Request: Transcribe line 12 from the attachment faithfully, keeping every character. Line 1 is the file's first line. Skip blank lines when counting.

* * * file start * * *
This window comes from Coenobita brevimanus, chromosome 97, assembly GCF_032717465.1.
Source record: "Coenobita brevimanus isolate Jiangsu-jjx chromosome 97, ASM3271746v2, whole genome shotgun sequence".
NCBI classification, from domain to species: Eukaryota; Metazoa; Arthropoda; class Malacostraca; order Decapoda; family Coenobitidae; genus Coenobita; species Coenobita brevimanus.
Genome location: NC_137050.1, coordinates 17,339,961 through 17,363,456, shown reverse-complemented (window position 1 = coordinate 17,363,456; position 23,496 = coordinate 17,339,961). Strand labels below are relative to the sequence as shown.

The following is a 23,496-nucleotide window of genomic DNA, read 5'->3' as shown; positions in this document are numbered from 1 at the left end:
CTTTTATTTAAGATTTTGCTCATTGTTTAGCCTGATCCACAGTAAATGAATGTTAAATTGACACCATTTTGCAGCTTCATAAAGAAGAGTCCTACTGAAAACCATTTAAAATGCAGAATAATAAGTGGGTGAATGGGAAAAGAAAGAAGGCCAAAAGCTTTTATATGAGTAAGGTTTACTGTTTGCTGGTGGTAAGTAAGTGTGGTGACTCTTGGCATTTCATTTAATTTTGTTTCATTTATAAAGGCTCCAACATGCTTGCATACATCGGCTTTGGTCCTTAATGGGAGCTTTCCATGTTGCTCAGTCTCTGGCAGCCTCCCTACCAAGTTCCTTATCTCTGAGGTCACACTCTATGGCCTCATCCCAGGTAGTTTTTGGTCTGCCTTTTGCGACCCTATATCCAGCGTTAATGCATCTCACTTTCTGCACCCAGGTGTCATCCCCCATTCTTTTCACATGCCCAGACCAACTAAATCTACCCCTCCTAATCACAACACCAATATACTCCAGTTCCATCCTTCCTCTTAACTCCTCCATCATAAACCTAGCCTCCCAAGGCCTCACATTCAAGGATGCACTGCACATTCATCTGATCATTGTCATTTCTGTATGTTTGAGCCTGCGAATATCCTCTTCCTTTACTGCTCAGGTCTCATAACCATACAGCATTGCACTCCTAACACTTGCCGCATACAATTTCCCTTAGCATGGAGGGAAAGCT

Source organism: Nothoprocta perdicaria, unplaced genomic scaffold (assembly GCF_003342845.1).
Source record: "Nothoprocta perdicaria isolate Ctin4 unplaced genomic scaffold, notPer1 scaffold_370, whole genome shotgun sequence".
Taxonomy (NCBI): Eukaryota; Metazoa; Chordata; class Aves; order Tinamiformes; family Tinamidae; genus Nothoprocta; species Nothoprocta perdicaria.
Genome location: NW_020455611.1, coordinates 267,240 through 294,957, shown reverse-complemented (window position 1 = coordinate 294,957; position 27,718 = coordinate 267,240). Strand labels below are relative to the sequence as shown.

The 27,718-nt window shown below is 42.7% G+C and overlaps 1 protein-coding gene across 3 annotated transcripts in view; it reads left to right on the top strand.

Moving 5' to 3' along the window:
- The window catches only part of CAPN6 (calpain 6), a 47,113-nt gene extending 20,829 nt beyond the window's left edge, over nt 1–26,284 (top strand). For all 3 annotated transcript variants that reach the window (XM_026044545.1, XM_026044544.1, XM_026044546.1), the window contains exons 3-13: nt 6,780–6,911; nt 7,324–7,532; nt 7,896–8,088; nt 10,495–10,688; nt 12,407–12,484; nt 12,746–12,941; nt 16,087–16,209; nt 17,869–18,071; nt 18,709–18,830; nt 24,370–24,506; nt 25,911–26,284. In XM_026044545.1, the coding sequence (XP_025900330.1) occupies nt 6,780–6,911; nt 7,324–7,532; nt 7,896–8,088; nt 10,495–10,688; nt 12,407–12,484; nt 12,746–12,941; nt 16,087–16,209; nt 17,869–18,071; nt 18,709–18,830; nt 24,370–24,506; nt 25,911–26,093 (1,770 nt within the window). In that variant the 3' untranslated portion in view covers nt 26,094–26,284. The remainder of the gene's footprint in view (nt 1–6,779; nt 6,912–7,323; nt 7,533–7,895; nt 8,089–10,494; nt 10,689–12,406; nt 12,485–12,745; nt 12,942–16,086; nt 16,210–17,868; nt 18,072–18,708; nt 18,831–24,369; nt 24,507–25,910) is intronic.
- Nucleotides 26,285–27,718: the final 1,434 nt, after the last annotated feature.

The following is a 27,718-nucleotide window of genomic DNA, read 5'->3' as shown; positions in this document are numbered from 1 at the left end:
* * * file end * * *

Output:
Moving 5' to 3' along the window: